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ported by the premises, the conclufion, in that case, will always be found different from that which ought to have been proved; and so it falls under the ignoratio elenchi.

It was probably Aristotle's aim, to reduce all the possible variety of sophisms, as he had attempted to do of juft fyllogisms, to certain definite species : but he seems to be sensible that he had fallen short in this last attempt. When a genus is properly divided into its species, the fpecies should not only, when taken together, exhaust the whole genus; but every species should have its own precinct so accurately defined, that one shall not encroach upon another.

And when an individual can be faid to belong to two or three different species, the division is imperfect; yet this is the case of Aristotle's division of the sophisms, by his own acknowledgement. It ought not therefore to be taken for a division strictly logical. It may rather be compared to the several species or forms of action invented in law for the redress of wrongs. wrong there is a remedy in law by one action or another: but sometimes a man


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For every

may take his choice among several differ-
ent actions. So every sophistical syllogism
may, by a little art, be brought under one
or other of the fpecies mentioned by Ari-
stotle, and

you may


your choice of two or three.

Besides the enumeration of the various kinds of sophisms, there are many other things in this treatise concerning the art of managing a fyllogistical dispute with an antagonist. And indeed, if the passion for this kind of litigation, which reigned for so many ages, should ever again lift up its head, we may predict, that the Organon of Aristotle will then become a fafhionable study: for it contains such admirable materials and documents for this art, that it may be said to have brought it to a science,

The conclusion of this treatise ought not to be overlooked: it manifestly relates, not to the present treatise only, but also to the whole analytics and topics of the author. I shall therefore give the substance of it.

“ Of those who may be called inventers, “ some have made important additions to

things long before begun, and carried VOL. III.

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u done.

on through a course of ages; others “ have given a small beginning to things

which, in succeeding times, will be os

brought to greater perfection. The be“ ginning of a thing, though small, is the

chief part of it, and requires the great“ est degree of invention ; for it is easy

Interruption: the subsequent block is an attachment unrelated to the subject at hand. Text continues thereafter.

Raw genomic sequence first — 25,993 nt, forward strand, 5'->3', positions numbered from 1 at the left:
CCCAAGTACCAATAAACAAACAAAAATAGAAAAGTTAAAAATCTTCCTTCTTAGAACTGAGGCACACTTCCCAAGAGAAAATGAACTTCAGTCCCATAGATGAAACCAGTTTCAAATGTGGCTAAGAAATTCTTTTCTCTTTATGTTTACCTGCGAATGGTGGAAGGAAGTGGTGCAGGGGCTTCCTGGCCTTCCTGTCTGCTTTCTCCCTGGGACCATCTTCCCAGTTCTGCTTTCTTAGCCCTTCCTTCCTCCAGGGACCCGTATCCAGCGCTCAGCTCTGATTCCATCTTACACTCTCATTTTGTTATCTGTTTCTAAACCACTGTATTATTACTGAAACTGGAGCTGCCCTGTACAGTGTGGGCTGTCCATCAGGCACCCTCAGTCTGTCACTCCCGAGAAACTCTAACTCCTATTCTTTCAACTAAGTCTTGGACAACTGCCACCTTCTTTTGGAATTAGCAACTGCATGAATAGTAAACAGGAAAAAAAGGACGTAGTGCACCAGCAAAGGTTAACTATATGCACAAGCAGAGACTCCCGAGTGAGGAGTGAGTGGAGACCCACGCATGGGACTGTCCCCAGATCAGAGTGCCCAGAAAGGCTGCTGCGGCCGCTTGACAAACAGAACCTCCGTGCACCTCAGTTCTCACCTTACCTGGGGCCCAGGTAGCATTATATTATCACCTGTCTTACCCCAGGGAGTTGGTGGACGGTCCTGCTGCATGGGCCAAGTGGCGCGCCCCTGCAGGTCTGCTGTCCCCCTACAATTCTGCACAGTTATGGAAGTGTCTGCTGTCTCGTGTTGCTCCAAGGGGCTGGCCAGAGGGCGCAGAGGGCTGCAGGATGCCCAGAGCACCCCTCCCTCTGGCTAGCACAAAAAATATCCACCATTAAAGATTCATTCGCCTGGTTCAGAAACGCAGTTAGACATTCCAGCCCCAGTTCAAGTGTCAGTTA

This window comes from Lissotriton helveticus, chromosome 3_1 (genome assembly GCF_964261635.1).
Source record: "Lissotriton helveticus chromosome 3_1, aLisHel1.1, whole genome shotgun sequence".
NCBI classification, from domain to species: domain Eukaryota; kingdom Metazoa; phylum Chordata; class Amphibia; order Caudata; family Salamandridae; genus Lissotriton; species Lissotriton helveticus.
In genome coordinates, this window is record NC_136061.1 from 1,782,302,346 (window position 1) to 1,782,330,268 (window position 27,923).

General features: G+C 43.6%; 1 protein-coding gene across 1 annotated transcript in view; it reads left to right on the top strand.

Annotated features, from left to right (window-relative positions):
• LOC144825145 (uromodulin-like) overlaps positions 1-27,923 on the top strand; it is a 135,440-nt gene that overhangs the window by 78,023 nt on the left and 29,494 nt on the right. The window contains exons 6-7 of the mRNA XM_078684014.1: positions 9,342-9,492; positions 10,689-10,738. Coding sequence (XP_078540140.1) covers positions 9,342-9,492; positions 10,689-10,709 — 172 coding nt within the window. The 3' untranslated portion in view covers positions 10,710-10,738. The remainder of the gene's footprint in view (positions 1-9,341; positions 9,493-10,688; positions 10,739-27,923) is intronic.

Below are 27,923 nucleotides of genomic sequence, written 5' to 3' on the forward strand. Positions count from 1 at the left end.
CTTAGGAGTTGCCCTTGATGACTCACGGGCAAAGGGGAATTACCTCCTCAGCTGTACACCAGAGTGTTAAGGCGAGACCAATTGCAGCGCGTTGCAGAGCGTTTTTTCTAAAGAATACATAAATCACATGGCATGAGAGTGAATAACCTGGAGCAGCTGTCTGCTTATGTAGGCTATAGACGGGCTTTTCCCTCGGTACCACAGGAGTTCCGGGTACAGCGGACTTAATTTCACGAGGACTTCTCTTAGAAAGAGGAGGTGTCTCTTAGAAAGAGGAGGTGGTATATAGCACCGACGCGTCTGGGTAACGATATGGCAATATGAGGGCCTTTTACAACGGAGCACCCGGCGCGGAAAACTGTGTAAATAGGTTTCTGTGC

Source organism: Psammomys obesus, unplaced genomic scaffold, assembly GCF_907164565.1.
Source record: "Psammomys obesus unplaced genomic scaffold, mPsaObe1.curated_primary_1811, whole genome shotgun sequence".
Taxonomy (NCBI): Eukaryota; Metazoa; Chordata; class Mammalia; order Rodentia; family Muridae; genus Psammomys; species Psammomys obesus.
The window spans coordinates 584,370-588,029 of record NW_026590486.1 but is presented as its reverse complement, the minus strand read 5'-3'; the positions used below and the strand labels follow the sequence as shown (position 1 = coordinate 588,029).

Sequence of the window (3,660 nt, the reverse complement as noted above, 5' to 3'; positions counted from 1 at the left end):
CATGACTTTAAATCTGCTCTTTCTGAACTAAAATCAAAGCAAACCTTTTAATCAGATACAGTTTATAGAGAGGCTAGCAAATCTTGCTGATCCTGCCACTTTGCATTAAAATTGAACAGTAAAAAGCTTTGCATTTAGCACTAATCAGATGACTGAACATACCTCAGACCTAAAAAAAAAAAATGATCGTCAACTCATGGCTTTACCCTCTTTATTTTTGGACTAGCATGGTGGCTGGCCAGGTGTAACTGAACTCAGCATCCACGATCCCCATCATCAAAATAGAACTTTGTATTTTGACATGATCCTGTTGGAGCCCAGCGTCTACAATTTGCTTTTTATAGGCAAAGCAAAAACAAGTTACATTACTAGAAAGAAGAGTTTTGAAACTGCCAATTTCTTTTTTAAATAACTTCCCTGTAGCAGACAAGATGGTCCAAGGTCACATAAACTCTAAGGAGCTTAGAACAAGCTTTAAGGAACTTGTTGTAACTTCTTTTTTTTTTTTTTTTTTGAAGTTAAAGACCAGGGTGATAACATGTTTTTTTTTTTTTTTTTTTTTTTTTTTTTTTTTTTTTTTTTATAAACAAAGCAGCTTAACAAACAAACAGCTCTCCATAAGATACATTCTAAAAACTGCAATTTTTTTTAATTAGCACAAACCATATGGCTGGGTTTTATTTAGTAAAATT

to make additions to inventions once “ begun. Now with regard to the dia“ lectical art, there was not something done, and something remaining to be

There was absolutely nothing « done: for those who professed the art

of disputation, had only a set of ora“ tions composed, and of arguments, and “ of captious questions, which might fuit

many occasions. These their scholars “ foon learned, and fitted to the occasion. % This was not to teach


the to furnish you with the materials pro“ duced by the art : as if a man profes

sing to teach you the art of making

shoes, should bring you a parcel of ! shoes of various sizes and shapes, from « which you may provide those who want. This may

have its use; but it is not to ? teach the art of making shoes. And "indeed, with regard to rhetorical decla

art, but


“ mation, there are many precepts handed “ down from ancient times; but with re

gard to the construction of syllogisms, not one.

“ We have therefore employed much “ tiine and labour upon this subject; and “ if our system appear to you not to be “ in the number of those things, which,

being before carried a certain length, were left to be perfected; we hope for

your favourable acceptance of what is “ done, and your indulgence in what is “ left imperfect.”



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Reflections on the Utility of Logic, and

the Means of its improvement.

SECT. 1. Of the Utility of Logic.

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MEN rarely leave one extreme without

running into the contrary. It is no wonder, therefore, that the excessive admiration of Aristotle, which continued for 3 F 2


so many ages, should end in an undue contempt; and that the high esteem of logic as the grand engine of science, should at last make way for too unfavourable an opinion, which seems now prevalent, of its being unworthy of a place in a liberal education. Those who think according to the fashion, as the greatest part of men do, will be as prone to go into this extreme, as their grandfathers were to go into the contrary.

Laying aside prejudice, whether fashionable or unfashionable, let us consider whether logic is, or may be made, subservient to any good purpose. Its professed end is, to teach men to think, to judge, and to reason, with precision and accuracy. No. man will say that this is a matter of no importance ; the only thing therefore that admits of doubt, is, whether it can be taught.

To resolve this doubt, it may be observed, that our rational faculty is the gift of God, given to men in very different measure. Some have a large portion, some a less; and where there is a remarkable defect of the natural power, it cannot be fupplied by any culture.' But this natural


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